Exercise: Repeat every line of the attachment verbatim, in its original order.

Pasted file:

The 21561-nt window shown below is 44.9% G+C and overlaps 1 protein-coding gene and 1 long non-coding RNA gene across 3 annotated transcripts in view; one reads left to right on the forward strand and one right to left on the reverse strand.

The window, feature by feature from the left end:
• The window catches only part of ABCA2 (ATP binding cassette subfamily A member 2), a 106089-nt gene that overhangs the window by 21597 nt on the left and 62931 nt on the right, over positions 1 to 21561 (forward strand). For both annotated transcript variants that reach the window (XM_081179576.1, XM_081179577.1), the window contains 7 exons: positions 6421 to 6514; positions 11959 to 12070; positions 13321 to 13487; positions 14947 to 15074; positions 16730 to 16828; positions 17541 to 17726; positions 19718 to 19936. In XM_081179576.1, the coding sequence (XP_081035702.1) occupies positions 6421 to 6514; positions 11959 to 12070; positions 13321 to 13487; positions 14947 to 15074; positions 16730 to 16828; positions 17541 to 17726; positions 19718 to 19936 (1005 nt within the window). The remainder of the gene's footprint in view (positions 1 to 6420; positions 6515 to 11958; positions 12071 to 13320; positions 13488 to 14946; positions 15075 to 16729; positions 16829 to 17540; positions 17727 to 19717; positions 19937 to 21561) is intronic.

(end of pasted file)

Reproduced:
The 21561-nt window shown below is 44.9% G+C and overlaps 1 protein-coding gene and 1 long non-coding RNA gene across 3 annotated transcripts in view; one reads left to right on the forward strand and one right to left on the reverse strand.

The window, feature by feature from the left end:
• The window catches only part of ABCA2 (ATP binding cassette subfamily A member 2), a 106089-nt gene that overhangs the window by 21597 nt on the left and 62931 nt on the right, over positions 1 to 21561 (forward strand). For both annotated transcript variants that reach the window (XM_081179576.1, XM_081179577.1), the window contains 7 exons: positions 6421 to 6514; positions 11959 to 12070; positions 13321 to 13487; positions 14947 to 15074; positions 16730 to 16828; positions 17541 to 17726; positions 19718 to 19936. In XM_081179576.1, the coding sequence (XP_081035702.1) occupies positions 6421 to 6514; positions 11959 to 12070; positions 13321 to 13487; positions 14947 to 15074; positions 16730 to 16828; positions 17541 to 17726; positions 19718 to 19936 (1005 nt within the window). The remainder of the gene's footprint in view (positions 1 to 6420; positions 6515 to 11958; positions 12071 to 13320; positions 13488 to 14946; positions 15075 to 16729; positions 16829 to 17540; positions 17727 to 19717; positions 19937 to 21561) is intronic.